Religious orders of various kinds flourished during a time when ordinary Catholics had no notion of a baptismal vocation that empowered them to play active roles in the mission of the church. If one perceived some kind of calling to serve God it meant joining a religious community (male or female), or becoming a diocesan priest. Most Catholics didn’t even think of marriage as a vocation that was also linked to the mission of the church. Then came Vatican II which spawned a great renewal in sacramental theology and practice, powered by a revitalized ecclesiology which was accessible to all through the new liturgy.
    Before Vatican II, the average parish was staffed by one or more priests, a housekeeper/cook, and the women religious who operated the parochial school. Schools may have had a paid secretary and a small number of lay teachers. Some had a janitor. After Vatican II, a rich and diversified understand of ministry led to the addition of secretaries, bookkeepers, RE directors, Youth Ministers, Adult Formation/RCIA directors, Music directors, Child care coordinators, and on and on and on. Contemporaneous with this development were the exodus from the priesthood and religious life of tens of thousands of men and women who had devoted some of the best years of their lives to service in the church but who heard yet another call–to marriage and family life.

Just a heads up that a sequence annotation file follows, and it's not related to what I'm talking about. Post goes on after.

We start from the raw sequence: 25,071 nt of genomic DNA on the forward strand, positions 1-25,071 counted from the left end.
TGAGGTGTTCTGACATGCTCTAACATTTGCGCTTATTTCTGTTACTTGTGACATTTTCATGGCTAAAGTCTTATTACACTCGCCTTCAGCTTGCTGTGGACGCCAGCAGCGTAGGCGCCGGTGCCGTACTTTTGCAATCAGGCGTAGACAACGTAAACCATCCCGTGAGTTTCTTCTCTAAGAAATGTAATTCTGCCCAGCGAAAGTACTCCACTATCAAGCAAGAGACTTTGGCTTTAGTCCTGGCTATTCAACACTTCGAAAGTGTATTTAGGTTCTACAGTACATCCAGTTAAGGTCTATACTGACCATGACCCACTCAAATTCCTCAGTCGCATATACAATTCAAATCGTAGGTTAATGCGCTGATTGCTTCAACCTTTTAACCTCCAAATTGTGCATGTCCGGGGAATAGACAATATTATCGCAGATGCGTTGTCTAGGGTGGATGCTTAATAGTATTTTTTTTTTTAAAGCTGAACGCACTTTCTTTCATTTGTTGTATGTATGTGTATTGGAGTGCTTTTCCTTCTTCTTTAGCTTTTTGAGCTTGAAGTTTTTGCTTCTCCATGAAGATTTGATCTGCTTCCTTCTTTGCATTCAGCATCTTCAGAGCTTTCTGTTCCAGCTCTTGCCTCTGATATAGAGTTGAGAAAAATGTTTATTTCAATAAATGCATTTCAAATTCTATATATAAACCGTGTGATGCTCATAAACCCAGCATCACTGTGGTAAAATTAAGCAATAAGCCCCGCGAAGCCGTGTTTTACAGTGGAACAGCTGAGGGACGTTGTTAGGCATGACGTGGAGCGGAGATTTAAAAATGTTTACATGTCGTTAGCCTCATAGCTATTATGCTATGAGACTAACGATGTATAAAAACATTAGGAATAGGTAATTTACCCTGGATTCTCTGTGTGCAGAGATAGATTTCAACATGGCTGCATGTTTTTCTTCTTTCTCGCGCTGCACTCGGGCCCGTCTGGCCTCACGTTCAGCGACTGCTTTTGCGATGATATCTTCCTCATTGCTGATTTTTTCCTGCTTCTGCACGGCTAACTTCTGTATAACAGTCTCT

My point is simply that for a very long time now, the many Catholics who discern a vocation to service have no need to narrow their options to priesthood and religious life especially when they do not at all feel called to celibacy/virginity. I disagree with Jack that it would be a mistake to open up the priesthood and religious communities to those who are married. The idea that people are unable to have spouses and families while also being committed to specific apostolic work is an injustice. Out of…

    1. @Fr. Jack Feehily – comment #7:
      Fr. Jack – agree…..many of the largest religious communities today are finding and developing new models of incorporation into the community – some of these levels of participation are lay, married couples, singles and not forever but for a limited time period.